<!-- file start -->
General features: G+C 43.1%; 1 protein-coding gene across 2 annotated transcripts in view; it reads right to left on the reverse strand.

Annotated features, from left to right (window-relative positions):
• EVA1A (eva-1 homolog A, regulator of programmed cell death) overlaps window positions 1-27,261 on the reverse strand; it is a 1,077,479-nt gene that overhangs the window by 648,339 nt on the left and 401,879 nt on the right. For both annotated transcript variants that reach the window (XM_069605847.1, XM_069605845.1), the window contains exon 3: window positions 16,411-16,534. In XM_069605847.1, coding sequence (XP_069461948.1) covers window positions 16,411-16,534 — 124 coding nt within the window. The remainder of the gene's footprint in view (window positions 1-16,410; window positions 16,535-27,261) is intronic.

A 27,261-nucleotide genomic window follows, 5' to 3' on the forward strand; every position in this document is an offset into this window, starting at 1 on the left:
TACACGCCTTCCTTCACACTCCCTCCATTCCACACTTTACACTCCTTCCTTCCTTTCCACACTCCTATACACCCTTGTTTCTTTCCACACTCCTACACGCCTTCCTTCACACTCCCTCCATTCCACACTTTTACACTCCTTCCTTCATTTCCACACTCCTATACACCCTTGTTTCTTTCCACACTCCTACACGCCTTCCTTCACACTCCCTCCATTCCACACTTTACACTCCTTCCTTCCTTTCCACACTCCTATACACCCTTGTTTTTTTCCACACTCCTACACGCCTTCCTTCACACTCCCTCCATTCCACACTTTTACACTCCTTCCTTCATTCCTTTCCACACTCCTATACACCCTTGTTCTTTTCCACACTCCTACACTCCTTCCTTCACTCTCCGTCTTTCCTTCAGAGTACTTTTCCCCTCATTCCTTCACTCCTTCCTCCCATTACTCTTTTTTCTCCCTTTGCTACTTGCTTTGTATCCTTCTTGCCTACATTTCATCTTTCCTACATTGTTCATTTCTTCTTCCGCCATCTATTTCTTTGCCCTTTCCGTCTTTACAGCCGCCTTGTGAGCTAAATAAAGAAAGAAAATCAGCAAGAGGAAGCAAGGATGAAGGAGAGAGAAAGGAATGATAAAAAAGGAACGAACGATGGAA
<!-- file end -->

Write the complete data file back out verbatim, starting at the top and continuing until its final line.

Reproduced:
General features: G+C 43.1%; 1 protein-coding gene across 2 annotated transcripts in view; it reads right to left on the reverse strand.

Annotated features, from left to right (window-relative positions):
• EVA1A (eva-1 homolog A, regulator of programmed cell death) overlaps window positions 1-27,261 on the reverse strand; it is a 1,077,479-nt gene that overhangs the window by 648,339 nt on the left and 401,879 nt on the right. For both annotated transcript variants that reach the window (XM_069605847.1, XM_069605845.1), the window contains exon 3: window positions 16,411-16,534. In XM_069605847.1, coding sequence (XP_069461948.1) covers window positions 16,411-16,534 — 124 coding nt within the window. The remainder of the gene's footprint in view (window positions 1-16,410; window positions 16,535-27,261) is intronic.

A 27,261-nucleotide genomic window follows, 5' to 3' on the forward strand; every position in this document is an offset into this window, starting at 1 on the left:
TACACGCCTTCCTTCACACTCCCTCCATTCCACACTTTACACTCCTTCCTTCCTTTCCACACTCCTATACACCCTTGTTTCTTTCCACACTCCTACACGCCTTCCTTCACACTCCCTCCATTCCACACTTTTACACTCCTTCCTTCATTTCCACACTCCTATACACCCTTGTTTCTTTCCACACTCCTACACGCCTTCCTTCACACTCCCTCCATTCCACACTTTACACTCCTTCCTTCCTTTCCACACTCCTATACACCCTTGTTTTTTTCCACACTCCTACACGCCTTCCTTCACACTCCCTCCATTCCACACTTTTACACTCCTTCCTTCATTCCTTTCCACACTCCTATACACCCTTGTTCTTTTCCACACTCCTACACTCCTTCCTTCACTCTCCGTCTTTCCTTCAGAGTACTTTTCCCCTCATTCCTTCACTCCTTCCTCCCATTACTCTTTTTTCTCCCTTTGCTACTTGCTTTGTATCCTTCTTGCCTACATTTCATCTTTCCTACATTGTTCATTTCTTCTTCCGCCATCTATTTCTTTGCCCTTTCCGTCTTTACAGCCGCCTTGTGAGCTAAATAAAGAAAGAAAATCAGCAAGAGGAAGCAAGGATGAAGGAGAGAGAAAGGAATGATAAAAAAGGAACGAACGATGGAA